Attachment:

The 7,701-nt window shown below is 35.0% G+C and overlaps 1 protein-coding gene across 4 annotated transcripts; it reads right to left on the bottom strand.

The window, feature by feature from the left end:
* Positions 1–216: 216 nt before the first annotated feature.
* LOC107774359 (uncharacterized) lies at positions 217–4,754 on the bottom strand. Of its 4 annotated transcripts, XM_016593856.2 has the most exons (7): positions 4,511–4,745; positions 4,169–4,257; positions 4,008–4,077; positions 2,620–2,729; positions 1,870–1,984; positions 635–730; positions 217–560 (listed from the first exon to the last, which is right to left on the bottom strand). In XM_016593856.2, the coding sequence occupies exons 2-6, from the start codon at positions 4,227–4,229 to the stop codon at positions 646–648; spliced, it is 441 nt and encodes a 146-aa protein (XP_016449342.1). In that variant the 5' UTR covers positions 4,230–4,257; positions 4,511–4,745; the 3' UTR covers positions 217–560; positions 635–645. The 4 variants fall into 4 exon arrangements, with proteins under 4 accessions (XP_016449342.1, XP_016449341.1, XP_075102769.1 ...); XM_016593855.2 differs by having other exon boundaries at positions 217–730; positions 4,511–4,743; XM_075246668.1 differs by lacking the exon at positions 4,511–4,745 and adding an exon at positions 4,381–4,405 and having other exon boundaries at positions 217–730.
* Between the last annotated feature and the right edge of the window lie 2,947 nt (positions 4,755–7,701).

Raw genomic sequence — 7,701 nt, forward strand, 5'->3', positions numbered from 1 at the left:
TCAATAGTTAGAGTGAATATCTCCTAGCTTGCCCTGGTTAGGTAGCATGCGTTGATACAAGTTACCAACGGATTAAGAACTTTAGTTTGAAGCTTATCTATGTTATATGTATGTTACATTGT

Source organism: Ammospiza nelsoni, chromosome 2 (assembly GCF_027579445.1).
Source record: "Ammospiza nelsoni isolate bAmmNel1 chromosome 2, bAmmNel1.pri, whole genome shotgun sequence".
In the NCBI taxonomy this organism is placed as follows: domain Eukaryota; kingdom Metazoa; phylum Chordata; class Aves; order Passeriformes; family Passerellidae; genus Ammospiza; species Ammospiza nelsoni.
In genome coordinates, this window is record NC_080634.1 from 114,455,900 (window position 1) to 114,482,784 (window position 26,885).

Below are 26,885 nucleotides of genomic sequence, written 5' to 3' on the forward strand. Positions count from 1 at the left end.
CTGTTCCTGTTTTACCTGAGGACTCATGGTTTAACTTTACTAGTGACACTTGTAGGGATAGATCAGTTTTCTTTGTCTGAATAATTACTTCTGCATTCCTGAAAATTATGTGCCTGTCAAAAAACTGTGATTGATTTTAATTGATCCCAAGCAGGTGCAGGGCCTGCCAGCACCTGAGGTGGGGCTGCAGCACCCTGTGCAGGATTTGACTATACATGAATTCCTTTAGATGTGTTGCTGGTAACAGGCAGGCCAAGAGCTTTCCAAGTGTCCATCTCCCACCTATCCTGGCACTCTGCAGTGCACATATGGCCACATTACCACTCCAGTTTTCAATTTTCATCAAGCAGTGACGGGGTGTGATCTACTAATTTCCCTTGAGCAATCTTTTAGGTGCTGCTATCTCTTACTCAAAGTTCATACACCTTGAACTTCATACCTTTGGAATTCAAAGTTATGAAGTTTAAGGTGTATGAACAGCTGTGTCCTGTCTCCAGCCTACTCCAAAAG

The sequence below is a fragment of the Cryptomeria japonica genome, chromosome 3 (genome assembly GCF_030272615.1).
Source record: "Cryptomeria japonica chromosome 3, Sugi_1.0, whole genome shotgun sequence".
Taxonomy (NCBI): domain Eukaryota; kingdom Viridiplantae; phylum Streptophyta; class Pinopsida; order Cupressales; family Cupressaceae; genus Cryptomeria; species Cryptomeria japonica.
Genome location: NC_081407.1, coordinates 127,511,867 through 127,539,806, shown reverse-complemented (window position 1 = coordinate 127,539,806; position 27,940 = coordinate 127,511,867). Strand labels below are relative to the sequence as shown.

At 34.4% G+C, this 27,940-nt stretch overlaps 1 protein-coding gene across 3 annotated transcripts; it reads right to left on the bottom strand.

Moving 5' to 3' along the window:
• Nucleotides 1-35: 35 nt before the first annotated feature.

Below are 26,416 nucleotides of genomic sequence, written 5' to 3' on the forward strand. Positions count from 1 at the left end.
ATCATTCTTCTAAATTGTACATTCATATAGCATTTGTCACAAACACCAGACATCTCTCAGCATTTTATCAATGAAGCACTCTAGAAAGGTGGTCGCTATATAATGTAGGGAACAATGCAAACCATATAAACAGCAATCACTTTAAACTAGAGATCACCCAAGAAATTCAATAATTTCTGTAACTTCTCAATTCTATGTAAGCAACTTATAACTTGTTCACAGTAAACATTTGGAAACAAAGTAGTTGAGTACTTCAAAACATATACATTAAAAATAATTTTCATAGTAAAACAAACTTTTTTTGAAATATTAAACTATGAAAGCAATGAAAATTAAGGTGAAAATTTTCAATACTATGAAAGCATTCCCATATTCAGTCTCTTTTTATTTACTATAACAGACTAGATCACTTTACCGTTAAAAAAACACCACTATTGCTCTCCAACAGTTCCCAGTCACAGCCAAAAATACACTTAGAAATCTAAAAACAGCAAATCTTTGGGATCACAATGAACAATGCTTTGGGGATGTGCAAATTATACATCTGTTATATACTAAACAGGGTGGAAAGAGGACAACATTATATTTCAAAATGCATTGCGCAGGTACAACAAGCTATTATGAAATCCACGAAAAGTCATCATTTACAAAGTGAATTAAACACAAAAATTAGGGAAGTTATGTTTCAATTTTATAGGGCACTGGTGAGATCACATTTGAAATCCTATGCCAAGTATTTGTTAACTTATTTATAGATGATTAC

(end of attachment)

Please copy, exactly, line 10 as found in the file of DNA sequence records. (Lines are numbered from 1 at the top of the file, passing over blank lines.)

In the NCBI taxonomy this organism is placed as follows: domain Eukaryota; kingdom Metazoa; phylum Chordata; class Aves; order Passeriformes; family Passerellidae; genus Ammospiza; species Ammospiza nelsoni.